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U.S. drivers take eyes off the road 10 percent of the time

Jan. 1, 2014 at 10:56 PM   |   Comments

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BETHESDA, Md., Jan. 1 (UPI) -- For 10 percent of the time U.S. drivers are behind the wheel their eyes are off the road due to eating, reaching for the phone or texting, researchers say.

Study co-author Bruce Simons-Morton of the Eunice Kennedy Shriver National Institute of Child Health and Human Development said the risks of distracted driving were greatest for newly licensed teen drivers, who were substantially more likely than adults to be involved in a crash or near miss while texting or engaging in tasks secondary to driving.

Simons-Morton collaborated with first author Sheila G. Klauer, Feng Guo, Suzie E. Lee and Tom A. Dingus; all of the Virginia Tech Transportation Institute in Blacksburg, and Marie Claude Ouimet now at the University of Sherbrooke in Canada.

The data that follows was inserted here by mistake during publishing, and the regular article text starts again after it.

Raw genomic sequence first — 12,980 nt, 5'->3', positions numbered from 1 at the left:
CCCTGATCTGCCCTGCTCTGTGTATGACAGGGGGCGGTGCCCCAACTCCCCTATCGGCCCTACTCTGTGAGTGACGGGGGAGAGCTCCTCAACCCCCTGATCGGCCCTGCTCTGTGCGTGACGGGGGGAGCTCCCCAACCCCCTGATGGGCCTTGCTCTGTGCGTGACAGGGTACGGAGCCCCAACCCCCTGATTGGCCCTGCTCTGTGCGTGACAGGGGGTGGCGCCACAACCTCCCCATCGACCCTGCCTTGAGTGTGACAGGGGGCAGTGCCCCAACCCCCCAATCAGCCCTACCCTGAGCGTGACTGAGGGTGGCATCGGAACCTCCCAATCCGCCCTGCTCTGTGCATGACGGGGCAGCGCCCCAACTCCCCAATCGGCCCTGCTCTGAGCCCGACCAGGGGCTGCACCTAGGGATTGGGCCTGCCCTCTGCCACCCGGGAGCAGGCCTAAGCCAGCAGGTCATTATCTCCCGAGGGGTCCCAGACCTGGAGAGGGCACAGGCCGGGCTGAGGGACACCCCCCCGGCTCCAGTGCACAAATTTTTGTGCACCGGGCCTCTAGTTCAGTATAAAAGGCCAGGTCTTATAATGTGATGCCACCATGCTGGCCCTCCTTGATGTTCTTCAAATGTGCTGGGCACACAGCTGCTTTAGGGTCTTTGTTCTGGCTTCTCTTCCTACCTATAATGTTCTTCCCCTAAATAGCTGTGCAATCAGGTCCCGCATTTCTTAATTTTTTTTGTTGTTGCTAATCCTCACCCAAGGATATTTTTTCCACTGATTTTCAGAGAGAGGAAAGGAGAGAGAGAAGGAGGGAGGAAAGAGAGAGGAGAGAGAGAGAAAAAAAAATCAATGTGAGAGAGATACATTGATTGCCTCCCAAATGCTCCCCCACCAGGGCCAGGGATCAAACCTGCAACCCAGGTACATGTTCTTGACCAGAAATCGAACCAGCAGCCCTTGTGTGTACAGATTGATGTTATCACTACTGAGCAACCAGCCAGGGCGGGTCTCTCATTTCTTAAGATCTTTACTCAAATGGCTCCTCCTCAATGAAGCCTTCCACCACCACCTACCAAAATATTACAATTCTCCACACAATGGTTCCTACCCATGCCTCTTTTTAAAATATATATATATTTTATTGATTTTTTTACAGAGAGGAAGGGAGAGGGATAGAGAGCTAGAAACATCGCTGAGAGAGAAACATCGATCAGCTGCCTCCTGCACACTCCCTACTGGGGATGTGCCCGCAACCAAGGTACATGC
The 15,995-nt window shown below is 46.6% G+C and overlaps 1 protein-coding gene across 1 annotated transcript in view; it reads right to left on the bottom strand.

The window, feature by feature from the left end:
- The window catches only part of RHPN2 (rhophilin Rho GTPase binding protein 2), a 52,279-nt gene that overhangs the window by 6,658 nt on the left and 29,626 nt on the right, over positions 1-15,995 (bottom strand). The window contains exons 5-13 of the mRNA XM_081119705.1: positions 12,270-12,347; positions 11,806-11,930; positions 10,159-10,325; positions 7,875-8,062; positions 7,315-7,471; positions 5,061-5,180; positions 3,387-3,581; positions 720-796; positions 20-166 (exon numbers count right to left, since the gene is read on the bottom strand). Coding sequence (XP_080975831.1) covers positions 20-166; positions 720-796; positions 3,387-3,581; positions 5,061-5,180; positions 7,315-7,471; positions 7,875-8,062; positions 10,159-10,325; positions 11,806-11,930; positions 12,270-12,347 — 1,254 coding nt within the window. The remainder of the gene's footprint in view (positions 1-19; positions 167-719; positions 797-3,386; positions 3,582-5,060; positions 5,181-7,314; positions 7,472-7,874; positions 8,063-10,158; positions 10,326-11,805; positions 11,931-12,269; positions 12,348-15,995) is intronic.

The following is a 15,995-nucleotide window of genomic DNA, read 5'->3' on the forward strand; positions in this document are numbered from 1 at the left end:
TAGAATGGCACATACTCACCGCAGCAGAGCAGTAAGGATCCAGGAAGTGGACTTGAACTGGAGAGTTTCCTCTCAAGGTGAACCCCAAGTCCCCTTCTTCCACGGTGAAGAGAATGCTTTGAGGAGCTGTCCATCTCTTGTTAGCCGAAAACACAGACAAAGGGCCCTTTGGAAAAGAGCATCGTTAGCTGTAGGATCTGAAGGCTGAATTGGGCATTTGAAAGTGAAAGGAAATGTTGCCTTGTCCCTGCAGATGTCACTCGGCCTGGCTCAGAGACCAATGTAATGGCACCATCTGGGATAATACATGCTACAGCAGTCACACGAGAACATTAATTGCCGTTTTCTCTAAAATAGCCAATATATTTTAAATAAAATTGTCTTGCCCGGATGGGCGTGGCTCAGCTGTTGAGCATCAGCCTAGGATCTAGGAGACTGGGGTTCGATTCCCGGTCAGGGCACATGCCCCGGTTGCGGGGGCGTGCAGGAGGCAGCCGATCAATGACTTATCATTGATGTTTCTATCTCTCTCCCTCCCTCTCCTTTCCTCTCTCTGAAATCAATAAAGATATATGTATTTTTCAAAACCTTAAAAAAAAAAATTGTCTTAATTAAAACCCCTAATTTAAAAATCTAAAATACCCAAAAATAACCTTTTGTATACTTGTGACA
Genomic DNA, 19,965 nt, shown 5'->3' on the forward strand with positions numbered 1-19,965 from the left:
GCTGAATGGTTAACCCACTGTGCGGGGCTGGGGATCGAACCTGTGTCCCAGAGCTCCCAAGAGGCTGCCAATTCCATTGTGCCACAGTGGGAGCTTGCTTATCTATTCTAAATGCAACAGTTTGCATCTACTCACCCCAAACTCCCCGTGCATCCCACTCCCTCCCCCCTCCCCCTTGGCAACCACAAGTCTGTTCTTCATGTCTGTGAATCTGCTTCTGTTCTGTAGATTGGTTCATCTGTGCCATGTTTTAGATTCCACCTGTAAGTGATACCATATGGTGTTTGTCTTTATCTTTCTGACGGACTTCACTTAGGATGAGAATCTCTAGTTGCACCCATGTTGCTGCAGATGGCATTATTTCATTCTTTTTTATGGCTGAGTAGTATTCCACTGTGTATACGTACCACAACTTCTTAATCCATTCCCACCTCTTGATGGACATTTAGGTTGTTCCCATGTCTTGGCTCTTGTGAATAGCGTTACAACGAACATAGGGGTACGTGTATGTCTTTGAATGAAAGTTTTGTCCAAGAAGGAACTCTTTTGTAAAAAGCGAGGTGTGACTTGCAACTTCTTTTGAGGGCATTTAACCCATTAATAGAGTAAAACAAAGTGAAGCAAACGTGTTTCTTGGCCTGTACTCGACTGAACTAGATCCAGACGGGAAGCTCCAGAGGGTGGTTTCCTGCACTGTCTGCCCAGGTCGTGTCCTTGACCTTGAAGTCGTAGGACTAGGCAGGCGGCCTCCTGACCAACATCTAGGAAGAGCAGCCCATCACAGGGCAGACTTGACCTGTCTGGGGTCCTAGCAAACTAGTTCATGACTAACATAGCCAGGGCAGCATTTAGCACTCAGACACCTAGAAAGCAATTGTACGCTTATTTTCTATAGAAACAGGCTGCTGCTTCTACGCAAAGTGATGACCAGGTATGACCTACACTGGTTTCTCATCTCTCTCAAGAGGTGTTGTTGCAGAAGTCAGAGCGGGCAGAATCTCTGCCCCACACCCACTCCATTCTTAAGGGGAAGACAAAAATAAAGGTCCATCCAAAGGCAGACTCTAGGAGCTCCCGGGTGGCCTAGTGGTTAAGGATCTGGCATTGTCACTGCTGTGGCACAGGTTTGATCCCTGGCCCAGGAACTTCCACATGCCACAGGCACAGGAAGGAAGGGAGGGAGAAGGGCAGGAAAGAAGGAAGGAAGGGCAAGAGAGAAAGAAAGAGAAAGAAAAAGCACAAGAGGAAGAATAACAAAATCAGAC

The researchers found experienced adults were more than twice as likely to crash or have a near miss when dialing a cell phone as when they did not dial and drive, but did not have an increased risk while engaging in other tasks secondary to driving.

However, the study found distracted driving substantially increased the risks for new drivers. Compared to when they were not involved in secondary tasks, novice teen drivers were:

-- Eight times more likely to crash or have a near miss when dialing.

-- Seven to eight times more likely when reaching for a phone or other object.

-- Almost four times more likely when texting, and three times more likely when eating.

Talking on a cell phone did not increase risk among the adult or teenage drivers. However, because talking on a cell phone is preceded by reaching for the phone and answering or dialing -- which increase risk greatly -- the study authors concluded that their results provide support for licensing programs that restrict electronic device use, particularly among novice drivers. They also stressed the need for education about the danger of distracted driving.

The findings were published in the New England Journal of Medicine.

© 2014 United Press International, Inc. All Rights Reserved. Any reproduction, republication, redistribution and/or modification of any UPI content is expressly prohibited without UPI's prior written consent.
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